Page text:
The questions on the sheet blurred as tears of frustration rose in my eyes and I struggled to grasp the concepts needed to work out the answers. I was twelve years old and failing to understand how to work with negative numbers. Luckily, my maths teacher, realising I needed help with maths in general, had offered to let me stay after school to do some extra work.
“Okay, come stand over here,” he said. “This is zero. Now take three steps forward and you are at positive three. Now walk backwards (subtract) four steps – how far are you behind the point of zero? Now if you were to add negative steps, would you go forwards or backwards?”
When the inevitable lightbulb moment occurred, and I finally ‘got it’, the feeling when I knew I could grasp these difficult and new ideas was wonderful. It was like I had been given an incredible gift.
Originally, I wanted to give my time to volunteer with Action Tutoring because I wanted to contribute to society outside of work and was reading more and more about how inequality causes a large attainment gap between young people, which seems incredibly unfair. As a first-generation university student from a working-class background I have some insights as to how difficult it can be to achieve your best at school, especially when there are other external pressures that teachers may not be fully aware of or are unable to do anything about.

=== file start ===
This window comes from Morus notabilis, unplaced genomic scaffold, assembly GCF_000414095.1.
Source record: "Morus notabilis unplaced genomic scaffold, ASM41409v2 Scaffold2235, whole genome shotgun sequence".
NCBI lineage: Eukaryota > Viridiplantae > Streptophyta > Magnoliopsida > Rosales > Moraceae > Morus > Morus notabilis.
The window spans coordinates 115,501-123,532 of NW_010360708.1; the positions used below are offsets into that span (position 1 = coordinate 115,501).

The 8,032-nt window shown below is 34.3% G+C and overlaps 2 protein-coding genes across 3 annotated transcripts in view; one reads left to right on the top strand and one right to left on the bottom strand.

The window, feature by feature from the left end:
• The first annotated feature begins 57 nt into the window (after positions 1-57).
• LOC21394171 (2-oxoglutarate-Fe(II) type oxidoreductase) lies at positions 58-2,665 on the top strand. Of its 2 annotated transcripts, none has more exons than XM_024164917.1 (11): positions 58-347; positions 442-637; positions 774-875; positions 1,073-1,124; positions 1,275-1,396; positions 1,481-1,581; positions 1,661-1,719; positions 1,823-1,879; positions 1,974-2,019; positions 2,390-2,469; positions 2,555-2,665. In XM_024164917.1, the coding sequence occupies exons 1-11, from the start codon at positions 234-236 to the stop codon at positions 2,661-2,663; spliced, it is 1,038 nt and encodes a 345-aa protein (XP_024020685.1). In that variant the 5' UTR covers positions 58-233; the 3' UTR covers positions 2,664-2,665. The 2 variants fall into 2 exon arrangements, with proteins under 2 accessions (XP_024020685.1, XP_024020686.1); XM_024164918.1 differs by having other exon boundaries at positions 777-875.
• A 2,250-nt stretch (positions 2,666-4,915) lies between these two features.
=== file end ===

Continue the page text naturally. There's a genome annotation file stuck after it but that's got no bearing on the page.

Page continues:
But, since I started volunteering with Action Tutoring, I now understand that this gift of learning is something that is bestowed on both the receiver of knowledge and the giver. It is incredibly rewarding to help the pupils learn new things and improve their skills, and their enthusiasm always makes me come away inspired for the week. It even inspired me to run a 10K to raise funds – something that I certainly found a challenge but helped me to strive towards a new achievement, something that the pupils are doing each and every day. The students are running mental 10Ks every day through their learning, and their teachers and tutors are the pacemakers.
I can’t recommend working with Action Tutoring enough – you get incredible support; the volunteer coordinators are so friendly and will bend over backwards to help you become a great tutor, and the students will teach you things about yourself you never even thought to ask for.